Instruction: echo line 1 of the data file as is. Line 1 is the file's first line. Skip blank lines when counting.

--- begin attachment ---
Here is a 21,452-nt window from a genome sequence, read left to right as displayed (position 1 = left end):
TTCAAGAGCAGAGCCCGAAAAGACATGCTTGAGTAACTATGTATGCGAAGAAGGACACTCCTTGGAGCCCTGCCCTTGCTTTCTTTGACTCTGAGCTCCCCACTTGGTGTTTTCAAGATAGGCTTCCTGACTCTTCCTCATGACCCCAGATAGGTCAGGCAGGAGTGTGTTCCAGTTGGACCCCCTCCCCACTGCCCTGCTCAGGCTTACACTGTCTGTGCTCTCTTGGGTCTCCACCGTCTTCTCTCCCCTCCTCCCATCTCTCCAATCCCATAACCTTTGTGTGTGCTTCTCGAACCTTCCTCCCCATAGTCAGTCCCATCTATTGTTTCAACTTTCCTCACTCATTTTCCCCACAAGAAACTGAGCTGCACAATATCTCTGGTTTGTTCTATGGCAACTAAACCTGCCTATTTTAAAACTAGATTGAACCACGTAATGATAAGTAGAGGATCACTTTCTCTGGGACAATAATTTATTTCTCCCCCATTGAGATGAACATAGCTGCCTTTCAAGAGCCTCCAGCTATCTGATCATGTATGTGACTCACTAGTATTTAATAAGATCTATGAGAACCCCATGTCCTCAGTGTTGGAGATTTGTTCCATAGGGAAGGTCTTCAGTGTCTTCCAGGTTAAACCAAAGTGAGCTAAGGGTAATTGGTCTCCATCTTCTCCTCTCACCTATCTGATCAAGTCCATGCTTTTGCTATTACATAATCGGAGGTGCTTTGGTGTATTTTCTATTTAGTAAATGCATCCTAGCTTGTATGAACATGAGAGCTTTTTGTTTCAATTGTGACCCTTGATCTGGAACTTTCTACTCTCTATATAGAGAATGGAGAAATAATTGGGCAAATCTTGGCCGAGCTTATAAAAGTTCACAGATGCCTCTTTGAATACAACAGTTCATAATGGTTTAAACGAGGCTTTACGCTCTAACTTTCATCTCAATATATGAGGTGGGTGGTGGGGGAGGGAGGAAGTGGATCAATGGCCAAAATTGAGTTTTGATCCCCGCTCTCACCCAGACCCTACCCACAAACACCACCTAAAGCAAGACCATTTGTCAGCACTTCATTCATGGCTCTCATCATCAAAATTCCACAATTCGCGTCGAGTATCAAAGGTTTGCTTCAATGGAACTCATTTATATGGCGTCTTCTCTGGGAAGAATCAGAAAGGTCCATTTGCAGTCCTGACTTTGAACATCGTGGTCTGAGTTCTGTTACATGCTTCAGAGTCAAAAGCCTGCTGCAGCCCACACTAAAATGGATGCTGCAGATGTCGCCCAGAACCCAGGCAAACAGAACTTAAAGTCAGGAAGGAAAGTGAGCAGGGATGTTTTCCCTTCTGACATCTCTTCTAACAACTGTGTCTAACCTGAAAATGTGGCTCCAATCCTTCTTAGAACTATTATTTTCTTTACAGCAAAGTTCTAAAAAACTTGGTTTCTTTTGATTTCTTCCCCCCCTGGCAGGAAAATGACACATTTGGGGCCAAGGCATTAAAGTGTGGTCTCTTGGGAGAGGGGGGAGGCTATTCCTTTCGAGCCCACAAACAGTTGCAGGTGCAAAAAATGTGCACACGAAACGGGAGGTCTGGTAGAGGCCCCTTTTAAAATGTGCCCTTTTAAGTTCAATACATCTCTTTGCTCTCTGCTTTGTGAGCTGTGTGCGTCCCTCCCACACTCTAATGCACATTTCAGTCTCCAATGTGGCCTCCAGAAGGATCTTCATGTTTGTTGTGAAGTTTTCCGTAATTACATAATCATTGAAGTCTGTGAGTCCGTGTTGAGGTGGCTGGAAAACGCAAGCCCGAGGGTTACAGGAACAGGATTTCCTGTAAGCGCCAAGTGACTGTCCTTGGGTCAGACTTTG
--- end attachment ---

Here is a 21,452-nt window from a genome sequence, read left to right as displayed (position 1 = left end):